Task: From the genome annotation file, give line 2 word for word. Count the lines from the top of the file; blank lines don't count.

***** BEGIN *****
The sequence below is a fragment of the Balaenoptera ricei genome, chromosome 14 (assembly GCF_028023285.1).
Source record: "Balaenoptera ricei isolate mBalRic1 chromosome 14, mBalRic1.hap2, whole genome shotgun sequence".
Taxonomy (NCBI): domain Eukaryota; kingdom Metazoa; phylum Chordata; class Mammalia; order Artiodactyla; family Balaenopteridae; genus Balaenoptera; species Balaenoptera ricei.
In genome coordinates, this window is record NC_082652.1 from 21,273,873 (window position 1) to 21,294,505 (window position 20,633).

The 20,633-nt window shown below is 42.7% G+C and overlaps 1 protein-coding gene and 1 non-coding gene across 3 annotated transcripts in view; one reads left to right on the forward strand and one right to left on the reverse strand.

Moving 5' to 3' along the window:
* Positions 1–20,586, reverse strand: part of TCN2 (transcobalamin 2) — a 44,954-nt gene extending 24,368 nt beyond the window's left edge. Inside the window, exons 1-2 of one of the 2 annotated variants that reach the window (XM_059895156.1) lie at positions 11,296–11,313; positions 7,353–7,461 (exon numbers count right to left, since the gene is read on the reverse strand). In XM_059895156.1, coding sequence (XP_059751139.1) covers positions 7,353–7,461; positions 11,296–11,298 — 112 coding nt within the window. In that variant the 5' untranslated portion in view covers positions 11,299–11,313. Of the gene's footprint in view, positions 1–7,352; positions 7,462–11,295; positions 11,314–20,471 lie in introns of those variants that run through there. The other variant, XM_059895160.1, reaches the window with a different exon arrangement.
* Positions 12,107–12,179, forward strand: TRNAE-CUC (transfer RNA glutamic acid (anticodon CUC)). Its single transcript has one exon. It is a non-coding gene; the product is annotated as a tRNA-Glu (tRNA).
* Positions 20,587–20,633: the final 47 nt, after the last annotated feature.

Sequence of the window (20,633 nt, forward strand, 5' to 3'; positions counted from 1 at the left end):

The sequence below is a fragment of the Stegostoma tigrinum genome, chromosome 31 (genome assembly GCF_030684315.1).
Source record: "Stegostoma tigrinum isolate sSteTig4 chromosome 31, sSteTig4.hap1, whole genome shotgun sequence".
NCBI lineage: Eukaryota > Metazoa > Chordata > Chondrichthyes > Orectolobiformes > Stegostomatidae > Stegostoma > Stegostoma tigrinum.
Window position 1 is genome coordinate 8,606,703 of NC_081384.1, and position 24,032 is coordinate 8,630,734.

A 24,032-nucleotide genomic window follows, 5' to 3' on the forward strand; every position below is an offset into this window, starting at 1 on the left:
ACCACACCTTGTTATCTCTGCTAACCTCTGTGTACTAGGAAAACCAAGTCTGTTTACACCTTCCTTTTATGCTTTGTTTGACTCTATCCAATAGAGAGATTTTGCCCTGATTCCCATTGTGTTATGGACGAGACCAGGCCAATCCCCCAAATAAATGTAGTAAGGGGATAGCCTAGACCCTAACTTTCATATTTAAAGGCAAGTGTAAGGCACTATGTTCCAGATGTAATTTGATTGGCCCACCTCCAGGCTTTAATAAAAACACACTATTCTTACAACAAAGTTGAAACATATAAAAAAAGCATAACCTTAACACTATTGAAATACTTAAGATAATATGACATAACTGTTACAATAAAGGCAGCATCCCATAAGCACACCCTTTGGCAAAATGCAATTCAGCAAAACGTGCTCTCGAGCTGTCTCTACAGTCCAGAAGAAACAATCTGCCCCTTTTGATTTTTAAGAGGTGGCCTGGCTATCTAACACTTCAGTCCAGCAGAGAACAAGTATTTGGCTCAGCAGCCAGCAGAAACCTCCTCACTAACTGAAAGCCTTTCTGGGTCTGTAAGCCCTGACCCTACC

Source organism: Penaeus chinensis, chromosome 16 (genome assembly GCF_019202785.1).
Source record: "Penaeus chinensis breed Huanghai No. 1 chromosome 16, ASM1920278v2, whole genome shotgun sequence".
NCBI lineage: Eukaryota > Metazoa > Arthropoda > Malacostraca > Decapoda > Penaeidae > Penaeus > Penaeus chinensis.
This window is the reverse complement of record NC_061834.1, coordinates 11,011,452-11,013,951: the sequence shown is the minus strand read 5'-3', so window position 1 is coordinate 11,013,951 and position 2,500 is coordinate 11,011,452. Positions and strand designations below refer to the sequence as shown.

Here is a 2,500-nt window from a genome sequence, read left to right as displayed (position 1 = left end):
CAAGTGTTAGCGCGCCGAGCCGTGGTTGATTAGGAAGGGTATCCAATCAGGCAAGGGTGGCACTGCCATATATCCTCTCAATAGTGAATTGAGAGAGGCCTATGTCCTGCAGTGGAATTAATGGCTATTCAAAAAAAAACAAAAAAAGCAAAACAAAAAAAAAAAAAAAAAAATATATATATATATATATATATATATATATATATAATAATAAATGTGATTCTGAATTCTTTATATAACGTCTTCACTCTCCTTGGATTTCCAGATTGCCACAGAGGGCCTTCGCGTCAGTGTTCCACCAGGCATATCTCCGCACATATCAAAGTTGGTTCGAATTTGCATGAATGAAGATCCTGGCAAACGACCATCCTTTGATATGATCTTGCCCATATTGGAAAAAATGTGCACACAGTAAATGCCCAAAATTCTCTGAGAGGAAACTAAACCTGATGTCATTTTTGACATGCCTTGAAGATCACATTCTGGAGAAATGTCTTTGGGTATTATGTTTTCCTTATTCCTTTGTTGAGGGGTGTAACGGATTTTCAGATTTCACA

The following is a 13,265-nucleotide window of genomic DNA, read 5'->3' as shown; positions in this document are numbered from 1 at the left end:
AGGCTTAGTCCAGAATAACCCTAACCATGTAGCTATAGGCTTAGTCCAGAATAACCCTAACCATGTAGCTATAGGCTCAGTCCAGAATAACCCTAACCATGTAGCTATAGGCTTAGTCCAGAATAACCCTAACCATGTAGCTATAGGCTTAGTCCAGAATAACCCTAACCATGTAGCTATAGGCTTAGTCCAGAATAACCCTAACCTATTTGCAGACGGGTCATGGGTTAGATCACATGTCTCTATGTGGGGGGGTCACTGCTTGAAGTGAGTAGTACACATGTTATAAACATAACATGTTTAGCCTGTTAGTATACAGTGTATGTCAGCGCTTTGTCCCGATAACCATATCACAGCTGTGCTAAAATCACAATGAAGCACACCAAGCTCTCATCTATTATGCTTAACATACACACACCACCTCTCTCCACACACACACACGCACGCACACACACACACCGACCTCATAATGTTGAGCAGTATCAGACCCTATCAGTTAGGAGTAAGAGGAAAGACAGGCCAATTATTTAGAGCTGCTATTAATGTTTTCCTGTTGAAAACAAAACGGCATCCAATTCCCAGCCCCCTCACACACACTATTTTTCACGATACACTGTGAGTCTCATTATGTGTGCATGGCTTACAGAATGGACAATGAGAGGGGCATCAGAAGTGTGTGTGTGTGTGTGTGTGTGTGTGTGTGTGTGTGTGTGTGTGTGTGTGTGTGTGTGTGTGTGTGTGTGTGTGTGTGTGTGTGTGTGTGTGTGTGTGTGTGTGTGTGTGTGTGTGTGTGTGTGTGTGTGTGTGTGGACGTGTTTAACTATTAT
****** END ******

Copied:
Source record: "Balaenoptera ricei isolate mBalRic1 chromosome 14, mBalRic1.hap2, whole genome shotgun sequence".